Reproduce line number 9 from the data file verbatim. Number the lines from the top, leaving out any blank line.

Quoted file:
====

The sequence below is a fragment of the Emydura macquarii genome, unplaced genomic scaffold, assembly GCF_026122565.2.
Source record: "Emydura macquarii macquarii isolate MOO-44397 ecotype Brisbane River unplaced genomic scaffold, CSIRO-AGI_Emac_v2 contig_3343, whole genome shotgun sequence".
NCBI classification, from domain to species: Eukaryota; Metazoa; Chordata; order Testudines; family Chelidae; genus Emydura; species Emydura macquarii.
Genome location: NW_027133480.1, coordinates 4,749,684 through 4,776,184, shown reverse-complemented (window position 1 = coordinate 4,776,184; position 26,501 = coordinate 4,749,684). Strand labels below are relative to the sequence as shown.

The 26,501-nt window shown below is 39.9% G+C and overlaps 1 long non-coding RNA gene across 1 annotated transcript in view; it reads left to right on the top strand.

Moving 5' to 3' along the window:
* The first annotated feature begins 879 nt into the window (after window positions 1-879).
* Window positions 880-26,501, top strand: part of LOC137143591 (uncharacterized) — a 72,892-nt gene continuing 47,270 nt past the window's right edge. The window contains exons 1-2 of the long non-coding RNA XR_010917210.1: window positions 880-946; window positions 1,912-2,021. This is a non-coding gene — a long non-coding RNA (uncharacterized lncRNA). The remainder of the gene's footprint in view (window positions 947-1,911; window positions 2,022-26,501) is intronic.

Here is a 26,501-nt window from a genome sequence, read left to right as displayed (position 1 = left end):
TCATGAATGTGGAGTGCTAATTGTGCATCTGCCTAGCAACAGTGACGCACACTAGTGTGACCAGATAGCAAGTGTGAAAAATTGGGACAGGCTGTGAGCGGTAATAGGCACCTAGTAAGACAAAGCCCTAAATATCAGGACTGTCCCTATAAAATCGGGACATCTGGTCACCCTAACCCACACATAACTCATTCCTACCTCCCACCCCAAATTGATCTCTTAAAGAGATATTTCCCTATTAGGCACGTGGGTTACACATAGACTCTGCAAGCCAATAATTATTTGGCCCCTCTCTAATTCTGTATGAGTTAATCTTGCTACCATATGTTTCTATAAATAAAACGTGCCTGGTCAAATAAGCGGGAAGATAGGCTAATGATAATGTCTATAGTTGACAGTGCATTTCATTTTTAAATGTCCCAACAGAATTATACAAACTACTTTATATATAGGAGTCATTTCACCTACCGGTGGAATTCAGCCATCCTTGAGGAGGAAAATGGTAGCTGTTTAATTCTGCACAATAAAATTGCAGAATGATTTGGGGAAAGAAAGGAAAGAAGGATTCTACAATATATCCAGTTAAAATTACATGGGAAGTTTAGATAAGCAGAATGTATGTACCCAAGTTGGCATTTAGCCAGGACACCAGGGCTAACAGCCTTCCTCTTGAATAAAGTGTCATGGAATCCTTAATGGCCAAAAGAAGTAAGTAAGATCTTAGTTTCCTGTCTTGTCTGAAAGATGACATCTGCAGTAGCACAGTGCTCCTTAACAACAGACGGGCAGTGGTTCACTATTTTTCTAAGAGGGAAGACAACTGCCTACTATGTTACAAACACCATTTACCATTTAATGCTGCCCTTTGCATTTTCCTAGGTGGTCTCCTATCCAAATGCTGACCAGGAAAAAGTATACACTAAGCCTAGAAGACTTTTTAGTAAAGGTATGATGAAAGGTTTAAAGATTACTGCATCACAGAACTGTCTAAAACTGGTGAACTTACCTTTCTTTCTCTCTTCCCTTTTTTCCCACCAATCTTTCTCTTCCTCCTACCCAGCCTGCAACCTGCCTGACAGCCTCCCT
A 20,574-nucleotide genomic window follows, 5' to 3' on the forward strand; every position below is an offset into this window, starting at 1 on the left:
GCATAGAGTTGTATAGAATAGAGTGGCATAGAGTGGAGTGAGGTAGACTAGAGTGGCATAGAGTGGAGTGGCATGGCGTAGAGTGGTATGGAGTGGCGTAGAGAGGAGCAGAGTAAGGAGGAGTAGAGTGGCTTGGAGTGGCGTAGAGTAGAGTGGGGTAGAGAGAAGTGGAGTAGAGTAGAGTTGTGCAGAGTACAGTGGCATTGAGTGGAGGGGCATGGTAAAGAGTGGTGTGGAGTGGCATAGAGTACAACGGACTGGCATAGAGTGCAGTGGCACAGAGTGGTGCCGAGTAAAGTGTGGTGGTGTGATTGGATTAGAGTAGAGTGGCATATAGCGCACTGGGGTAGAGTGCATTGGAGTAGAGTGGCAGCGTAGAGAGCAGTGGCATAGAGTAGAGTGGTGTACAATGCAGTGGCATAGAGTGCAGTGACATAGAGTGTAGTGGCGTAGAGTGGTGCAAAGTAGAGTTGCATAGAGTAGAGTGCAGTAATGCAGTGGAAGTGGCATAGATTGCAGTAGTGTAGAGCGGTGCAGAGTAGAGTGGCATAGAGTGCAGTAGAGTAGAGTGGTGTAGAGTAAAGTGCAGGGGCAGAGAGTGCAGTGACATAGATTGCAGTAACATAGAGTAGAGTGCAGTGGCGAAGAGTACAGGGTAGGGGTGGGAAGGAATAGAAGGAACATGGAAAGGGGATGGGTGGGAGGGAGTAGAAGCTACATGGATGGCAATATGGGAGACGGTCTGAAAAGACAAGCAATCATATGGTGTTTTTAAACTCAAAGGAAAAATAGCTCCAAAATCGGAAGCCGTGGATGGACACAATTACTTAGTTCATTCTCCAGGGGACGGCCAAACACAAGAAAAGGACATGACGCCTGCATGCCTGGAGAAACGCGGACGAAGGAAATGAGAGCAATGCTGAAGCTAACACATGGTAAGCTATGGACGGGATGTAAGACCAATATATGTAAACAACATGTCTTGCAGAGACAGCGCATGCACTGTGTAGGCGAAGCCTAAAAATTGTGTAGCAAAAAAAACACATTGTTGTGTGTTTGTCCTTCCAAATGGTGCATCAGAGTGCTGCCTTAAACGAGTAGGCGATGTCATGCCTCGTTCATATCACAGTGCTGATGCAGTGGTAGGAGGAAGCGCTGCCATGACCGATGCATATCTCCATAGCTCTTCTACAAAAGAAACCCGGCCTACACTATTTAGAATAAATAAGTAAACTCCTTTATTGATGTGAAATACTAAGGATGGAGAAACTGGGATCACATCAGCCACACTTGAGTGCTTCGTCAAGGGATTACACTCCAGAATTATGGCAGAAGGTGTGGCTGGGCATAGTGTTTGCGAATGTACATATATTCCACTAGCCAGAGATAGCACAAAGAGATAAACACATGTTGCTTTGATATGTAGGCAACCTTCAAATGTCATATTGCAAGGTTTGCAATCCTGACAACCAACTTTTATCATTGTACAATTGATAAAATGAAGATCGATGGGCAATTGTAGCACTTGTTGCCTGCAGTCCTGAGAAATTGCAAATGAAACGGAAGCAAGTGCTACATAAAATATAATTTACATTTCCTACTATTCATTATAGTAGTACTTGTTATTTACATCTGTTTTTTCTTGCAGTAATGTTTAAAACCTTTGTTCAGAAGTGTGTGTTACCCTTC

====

Here is a 26,501-nt window from a genome sequence, read left to right as displayed (position 1 = left end):